events

Welcome Chef Ty Taube

What strikes you most, when speaking with Ty Taube, is his love of simple, unadorned  ingredients. Last week he caught a live octopus, and proceeded to steam and slice it onto a puckery sunomono salad spiked with local winter citrus and pickled seaweed - also wild. This is what Ty eats at home.

A Michelin star chef from The Restaurant at Applewood in Sonoma, Ty has plated everything from miso cured black cod to whipped ricotta raviolo topped with a raw duck egg. He's equally at home introducing 9-course tasting menus to appreciative guests, as he is roasting a whole pig for friends and family on the 4th of July. He'll tell you about the black trumpet mushrooms he just found on one of his frequent foraging trips, and how he dredges them lightly in cornstarch before frying them in oil until they're puffed. 

But Ty is most at home during harvest every Tuesday, when he surveys his Santa Rosa farm for shiny purple eggplant, sprouting lettuces, bok choy, and a veritable parade of other greens. He places equal assortments of these small-crop veggies into CSA boxes for a lucky list of patrons, and onto your plates. You see, not only does Ty work magic with ingredients in the pan, he's also nursed those ingredients from seed to bloom.

We're extremely excited to welcome Ty to the forageSF family. A farmer, second-generation mushroom forager, kayaking fisherman, and California native - Ty couldn't be a more perfect fit if we had conjured him ourselves. Taste his farm-to-table cuisine at one of our Wild Kitchen roving dinners, learn how he prepares local ling cod in a hands-on cooking class, or better yet - let us bring him into your home or company event for a truly seasonal meal you'll never forget. 

Ready to meet Ty? Tell us about your next event - we'd love to get started with you!

SF Underground Market

A great night.

East Bay Underground Market

The East Bay Underground Market was a bit of an experiment. Would it work in the East Bay? Would it work outside? What did we have to do differently? Would the fire marshall show up because it was outside? Would people show up?  No way to know really.

The Paella Tent

I have to say that I had the most fun this market. It was really nice to be outside, both for the weather, and for the fact that it gave the market a much more open feel (I suppose thats a pretty obvious observation).  I really like SomArts, but it can get a bit clausterphobic. We had about 2000 people through the course of the night, but it never got too full that we had to stop letting people in.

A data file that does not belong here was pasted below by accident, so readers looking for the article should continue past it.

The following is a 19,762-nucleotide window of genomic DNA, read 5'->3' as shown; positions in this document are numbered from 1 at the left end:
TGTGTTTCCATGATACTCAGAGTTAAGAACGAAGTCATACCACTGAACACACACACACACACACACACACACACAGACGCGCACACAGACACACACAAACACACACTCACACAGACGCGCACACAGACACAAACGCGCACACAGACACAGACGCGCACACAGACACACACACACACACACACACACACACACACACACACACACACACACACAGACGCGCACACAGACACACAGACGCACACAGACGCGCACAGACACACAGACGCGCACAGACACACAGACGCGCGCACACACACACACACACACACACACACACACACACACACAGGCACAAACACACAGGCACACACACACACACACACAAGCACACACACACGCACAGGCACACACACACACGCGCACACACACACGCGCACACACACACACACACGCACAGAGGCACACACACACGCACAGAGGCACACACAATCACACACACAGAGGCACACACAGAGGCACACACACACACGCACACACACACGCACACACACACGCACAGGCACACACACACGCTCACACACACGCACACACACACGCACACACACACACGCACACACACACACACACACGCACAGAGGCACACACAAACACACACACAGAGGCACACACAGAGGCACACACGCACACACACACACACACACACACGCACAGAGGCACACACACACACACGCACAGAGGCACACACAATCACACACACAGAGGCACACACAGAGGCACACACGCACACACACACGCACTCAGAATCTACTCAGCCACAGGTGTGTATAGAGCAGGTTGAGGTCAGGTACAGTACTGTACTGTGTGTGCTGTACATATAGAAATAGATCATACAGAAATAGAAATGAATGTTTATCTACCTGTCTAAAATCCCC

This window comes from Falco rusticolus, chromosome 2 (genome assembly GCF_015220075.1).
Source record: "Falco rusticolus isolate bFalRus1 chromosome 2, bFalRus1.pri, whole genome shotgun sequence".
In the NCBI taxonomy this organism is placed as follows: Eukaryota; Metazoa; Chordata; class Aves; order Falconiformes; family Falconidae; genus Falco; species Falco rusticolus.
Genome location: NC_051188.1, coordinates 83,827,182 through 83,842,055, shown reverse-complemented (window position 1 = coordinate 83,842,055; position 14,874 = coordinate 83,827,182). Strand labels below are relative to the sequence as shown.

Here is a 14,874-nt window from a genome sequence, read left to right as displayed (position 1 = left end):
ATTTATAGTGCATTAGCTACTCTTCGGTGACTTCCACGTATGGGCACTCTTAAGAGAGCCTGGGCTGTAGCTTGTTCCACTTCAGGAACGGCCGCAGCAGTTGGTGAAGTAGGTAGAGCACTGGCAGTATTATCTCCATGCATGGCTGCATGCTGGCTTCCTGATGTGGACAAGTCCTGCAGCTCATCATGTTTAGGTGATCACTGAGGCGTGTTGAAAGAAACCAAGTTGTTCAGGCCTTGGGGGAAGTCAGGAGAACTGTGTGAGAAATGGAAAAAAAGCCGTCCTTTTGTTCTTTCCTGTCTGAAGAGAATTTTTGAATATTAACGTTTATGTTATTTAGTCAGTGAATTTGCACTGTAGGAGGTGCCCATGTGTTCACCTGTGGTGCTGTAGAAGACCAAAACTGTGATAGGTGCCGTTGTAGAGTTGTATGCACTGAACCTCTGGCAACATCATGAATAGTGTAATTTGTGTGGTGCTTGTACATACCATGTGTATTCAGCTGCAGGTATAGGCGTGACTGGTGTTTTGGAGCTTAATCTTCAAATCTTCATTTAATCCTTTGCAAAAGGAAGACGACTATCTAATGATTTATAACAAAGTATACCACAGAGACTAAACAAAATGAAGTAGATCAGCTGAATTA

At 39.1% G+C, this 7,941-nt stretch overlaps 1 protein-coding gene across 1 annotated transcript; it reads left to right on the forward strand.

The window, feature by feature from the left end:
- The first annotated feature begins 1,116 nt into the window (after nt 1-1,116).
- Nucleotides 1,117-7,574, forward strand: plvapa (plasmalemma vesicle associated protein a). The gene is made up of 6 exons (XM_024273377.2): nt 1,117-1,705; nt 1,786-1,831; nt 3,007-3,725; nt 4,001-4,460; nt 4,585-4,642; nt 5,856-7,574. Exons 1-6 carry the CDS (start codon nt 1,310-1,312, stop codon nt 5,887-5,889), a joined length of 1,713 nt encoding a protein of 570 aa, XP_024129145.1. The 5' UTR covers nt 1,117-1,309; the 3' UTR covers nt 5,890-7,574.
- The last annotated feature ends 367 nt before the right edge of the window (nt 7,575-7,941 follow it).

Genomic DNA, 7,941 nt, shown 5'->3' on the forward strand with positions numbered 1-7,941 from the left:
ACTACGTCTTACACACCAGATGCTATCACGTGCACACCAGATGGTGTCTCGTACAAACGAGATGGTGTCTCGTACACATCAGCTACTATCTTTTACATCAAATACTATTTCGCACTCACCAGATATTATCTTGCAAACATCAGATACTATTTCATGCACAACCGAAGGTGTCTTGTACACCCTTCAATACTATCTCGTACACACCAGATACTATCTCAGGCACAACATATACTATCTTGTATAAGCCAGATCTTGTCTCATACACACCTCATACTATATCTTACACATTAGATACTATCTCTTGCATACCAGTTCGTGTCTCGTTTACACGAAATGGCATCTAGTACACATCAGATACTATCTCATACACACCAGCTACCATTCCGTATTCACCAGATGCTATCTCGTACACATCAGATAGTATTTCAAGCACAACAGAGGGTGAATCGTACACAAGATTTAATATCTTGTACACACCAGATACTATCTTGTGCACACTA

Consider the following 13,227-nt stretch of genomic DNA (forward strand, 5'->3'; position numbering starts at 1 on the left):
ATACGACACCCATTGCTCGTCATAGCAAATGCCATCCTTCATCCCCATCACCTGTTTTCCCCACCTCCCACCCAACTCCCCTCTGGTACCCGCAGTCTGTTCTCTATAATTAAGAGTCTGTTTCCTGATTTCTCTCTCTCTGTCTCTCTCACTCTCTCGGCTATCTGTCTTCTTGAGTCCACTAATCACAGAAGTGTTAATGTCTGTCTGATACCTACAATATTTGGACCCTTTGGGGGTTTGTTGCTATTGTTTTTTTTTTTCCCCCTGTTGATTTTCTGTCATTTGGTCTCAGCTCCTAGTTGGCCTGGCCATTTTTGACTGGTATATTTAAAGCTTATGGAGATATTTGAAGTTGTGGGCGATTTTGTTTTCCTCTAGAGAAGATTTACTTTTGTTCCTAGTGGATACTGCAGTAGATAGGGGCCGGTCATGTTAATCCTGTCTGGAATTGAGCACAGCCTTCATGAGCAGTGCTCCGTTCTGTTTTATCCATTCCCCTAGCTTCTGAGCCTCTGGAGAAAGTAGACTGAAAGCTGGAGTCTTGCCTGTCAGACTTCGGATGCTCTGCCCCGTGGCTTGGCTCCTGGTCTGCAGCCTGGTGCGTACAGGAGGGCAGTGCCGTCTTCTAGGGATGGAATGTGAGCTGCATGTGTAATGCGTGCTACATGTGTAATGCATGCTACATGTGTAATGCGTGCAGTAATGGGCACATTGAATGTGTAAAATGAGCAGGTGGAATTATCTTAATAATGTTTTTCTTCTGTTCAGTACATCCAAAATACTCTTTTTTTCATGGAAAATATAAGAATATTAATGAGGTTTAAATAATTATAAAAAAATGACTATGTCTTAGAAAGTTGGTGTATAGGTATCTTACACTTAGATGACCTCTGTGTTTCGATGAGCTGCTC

I met a mushroom forager from Shasta (Kevin), who, like most mushroom foragers, was a bit crazy in all the best ways.  He came down to the city with a backpack full of morels, which I promptly bought (and which you'll taste in this upcoming Wild Kitchen dinner), with a promise that I could visit his farm sometime in the future.

Pizza Lovers

I found out that one of my vendors is actually a lawyer who specializes in...I believe she said it's called high risk legal strategy, and since I happen to run my life in a particularity high risk legal way, she's definitely a good person to know. Hopefully we're going to be working together to help some of the vendors jump through some hoops towards legitimacy, a hard process indeed.

We got Beat Beat Whisper to come back, this great Oakland based sibling duo that played at the first two SF Underground Markets. I love their music, makes me happy every time I hear it (I'm actually listening to it as I write). They're going to be playing at Eat Real (another great Oakland festival you should check out), at the end of the month, they are really not to be missed.

Ayla and Davyd Nereo of Beatbeat WhisperWe learned a lot at this market. About the OPD, generators (who knew renting a generator for one day could cost $3000?), porto-potty placment, spider boxes (I'll leave it up to you to imagine, although the reality is less cool than your imagination I can assure you ((hint: it has less to do with spiders, and more to do with power)).  We had some great help from one ms. Consuelo Jacobs, who I met a couple months ago, and for some reason dedicates fully too much of her time to helping make the market amazing, which is very much appreciated. We had some great vendors this time. We put out the call a couple months ago for East Bay Vendors, and got a pretty good response. Out of the 130 or so that signed up online, about 35 showed up for sample day (this is about par for the course, which Im always surprised by, but its a good way to see who is serious), of which we accepted 30.  Overall we had 55 vendors, so about half East Bay, not bad for a first attempt....enough business talk, onto the food!

Really great stuff, of which my words won't do justice, so I'll let the pictures speak for themselves. Thanks to everyone that came, vendor and customer alike, it was a really great night.

mmm butter! A Humble Plate - Savory Lao cuisine Rogue Pizza? No, the Pizza Hacker Sasonao Nicarguan Cooking Sweet Life Cakes

Photos by Jon Wollenhaupt

thoughts

Should the SF Underground Market be bigger?

market line

market line

The first and most obvious answer to this question is yes.  If one throws an event that draws more people than your space can fit, you move up. Bigger is of course better, and in all things, we want to be as big as we can get. Right? I'm not so sure.